Maintain performance through summer heat – Part 3
Although pig losses during any phase of production are costly, pig losses near the time of marketing are the most expensive.
It has been estimated that approximately 1 percent of pigs in the U.S. are classified as “transport losses.” Transport losses refer to pigs that die or become non-ambulatory (injured or fatigued) at any stage of the marketing process. Pigs become fatigued due to stress and the marketing processes often subject pigs to multiple stressors over a short time period.
Pigs die during transport at the highest rates during the summer, and the highest overall incidence of transport losses occurs in the approaching fall months (Rademacher and Davies, 2005). Therefore, summer is a good time to involve all people who participate in the marketing process in a review of practices that may reduce transport losses.
Pre-sorting pigs prior to marketing has been shown to reduce the incidence of transport losses. In a study completed by Johnson et al. (2010), researchers found that pigs that were pre-sorted 24 hours prior to loading had 66 percent fewer transport losses than pigs that were not pre-sorted prior to loading (0.30 versus 0.89 percent; or about six fewer pigs of every 1,000 marketed). Having pigs pre-sorted ahead of time also makes loading go faster. This reduces the amount of time loaded pigs are waiting in a stationary trailer where the ambient temperature and relative humidity are both rising.
Moving pigs in small groups has been shown to be advantageous to moving them in larger groups. Berry et al. (2009) conducted a study comparing the moving of groups of four versus eight pigs. Pigs moved in groups of four had a 56-percent decrease in transport losses compared to pigs moved in groups of eight (0.55 versus 1.26 percent or about seven fewer pigs out of 1,000). Pigs moved in smaller groups are also less likely to become wedged in the alleyway on the way to the trailer. Anderson et al. (2002) found that pigs that became wedged in the alleyway when being moved were more susceptible to becoming non-ambulatory.
The type of handling tool has been shown to greatly impact the incidence of transport losses. For example, Correa et al. (2008) reported that pigs moved from the home pen to the trailer with an electric prod and a sorting board had a 3-percent incidence of transport losses compared with 0-percent incidence in pigs moved with a paddle and sorting board (a difference of about 30 fewer pigs out of 1,000).
Additionally, a study by Benjamin et al. (2001) reported that pigs moved with the frequent use of an electric prod had a 10-percent incidence of transport losses overall, whereas pigs that were moved with a plastic cane had 0 overall transport losses (a difference of about 100 pigs out of 1,000). These studies demonstrate that the use of an electric prod during marketing greatly increases transport losses and should be absolutely minimized.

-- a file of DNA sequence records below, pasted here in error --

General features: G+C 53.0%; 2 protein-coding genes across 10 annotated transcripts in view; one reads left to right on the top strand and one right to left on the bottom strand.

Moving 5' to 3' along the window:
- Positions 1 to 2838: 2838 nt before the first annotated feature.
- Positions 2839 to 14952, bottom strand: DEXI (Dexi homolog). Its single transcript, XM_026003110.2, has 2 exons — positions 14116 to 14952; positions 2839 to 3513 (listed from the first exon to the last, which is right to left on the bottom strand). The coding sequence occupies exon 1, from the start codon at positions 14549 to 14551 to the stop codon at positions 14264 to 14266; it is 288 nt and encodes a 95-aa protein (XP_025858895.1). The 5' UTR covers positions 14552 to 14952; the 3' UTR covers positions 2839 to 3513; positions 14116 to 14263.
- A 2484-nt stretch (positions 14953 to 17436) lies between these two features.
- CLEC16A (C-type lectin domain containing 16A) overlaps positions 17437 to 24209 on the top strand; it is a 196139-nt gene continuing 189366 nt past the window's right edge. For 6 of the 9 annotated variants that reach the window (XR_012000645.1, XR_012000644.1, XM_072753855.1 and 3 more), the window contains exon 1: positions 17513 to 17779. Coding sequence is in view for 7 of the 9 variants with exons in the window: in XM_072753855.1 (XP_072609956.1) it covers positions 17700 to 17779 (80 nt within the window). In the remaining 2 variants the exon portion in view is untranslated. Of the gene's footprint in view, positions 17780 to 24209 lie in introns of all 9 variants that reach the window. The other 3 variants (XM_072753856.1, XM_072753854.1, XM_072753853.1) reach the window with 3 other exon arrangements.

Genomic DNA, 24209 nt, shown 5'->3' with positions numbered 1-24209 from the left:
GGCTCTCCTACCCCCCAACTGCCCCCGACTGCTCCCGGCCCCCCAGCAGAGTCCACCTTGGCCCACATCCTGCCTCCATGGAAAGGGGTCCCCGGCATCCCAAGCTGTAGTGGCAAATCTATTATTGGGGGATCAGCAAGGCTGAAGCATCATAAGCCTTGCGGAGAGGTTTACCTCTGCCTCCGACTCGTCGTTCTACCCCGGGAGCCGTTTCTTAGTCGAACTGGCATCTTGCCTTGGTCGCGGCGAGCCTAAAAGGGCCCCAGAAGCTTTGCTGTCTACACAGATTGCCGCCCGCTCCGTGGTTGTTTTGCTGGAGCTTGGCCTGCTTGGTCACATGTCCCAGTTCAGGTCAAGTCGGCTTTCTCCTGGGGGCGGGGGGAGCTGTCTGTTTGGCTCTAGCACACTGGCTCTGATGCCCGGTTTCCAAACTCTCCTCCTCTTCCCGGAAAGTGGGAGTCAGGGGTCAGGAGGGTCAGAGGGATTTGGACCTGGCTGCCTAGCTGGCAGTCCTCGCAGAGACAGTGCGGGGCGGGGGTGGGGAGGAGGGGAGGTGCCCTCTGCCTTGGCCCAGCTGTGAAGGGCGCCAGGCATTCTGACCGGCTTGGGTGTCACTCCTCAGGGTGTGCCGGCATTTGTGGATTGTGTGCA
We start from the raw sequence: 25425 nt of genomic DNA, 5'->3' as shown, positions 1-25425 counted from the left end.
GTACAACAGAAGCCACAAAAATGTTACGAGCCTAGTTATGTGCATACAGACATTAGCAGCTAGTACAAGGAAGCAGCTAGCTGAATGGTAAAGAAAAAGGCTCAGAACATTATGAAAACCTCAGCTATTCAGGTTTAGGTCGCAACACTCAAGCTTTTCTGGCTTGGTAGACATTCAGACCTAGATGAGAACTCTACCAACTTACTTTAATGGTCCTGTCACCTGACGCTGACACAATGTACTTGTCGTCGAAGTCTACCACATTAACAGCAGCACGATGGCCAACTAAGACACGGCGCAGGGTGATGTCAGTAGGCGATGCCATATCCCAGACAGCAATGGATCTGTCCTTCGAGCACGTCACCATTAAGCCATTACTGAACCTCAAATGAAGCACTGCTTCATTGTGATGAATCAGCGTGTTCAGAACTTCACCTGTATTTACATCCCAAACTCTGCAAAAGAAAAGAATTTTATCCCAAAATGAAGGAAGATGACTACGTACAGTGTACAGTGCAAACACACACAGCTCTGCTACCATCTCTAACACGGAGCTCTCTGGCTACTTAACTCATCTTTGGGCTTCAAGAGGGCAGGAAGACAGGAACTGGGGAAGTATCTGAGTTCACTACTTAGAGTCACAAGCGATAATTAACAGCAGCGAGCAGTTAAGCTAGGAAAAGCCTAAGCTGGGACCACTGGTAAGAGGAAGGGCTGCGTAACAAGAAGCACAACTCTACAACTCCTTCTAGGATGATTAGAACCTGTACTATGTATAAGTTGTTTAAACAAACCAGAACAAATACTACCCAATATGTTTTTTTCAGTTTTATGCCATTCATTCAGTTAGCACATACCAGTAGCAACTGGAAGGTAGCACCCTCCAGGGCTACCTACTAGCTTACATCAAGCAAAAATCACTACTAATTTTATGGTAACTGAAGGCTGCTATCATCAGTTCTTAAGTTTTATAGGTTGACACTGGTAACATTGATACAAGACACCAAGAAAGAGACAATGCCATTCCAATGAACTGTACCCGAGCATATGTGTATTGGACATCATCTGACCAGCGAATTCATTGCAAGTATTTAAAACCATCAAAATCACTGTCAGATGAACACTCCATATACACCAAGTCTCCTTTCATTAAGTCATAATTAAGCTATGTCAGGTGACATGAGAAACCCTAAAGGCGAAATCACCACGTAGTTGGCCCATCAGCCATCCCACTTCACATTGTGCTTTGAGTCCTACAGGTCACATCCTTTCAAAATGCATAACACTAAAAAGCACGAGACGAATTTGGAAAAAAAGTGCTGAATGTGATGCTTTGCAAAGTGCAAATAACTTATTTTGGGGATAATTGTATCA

Finally, trailer conditions also have a significant impact on pig transport losses. Ritter et al. (2007) reported that transport losses were minimized at a stocking density of approximately 5 square feet per pig and greater. It’s important to also remember, however, that the number of pigs loaded per truck may need to be adjusted depending on the average weight of pigs.
A number of events at marketing have the potential to lose or decrease the full value of a market weight pig. The Vita Plus swine nutrition team is available to help you identify factors that may affect transport losses for your farm and help you to recapture the full value of your pigs.
References available upon request.
Editor’s note: This article is the third of three articles related to wean-to-finish summer performance and management challenges. Follow the links for Part 1 and Part 2.
About the author: Dr. Leah Gesing is a Vita Plus swine technical sales and support specialist. She earned her bachelor’s degree in animal science from Iowa State University. She continued there to earn her master’s degree in animal physiology, studying on-farm factors affecting market hog transport losses. She then went on to the University of Illinois to earn her Ph.D. in animal sciences. While in school, Gesing was involved with numerous research projects, teaching experiences, internships, and international travel. Specifically, she conducted applied research in swine genetics, health, management and reproduction with Dr. Mike Ellis. Her Ph.D. project evaluated the effect of timing of OvuGel® administration on reproductive performance in gilts synchronized for estrus.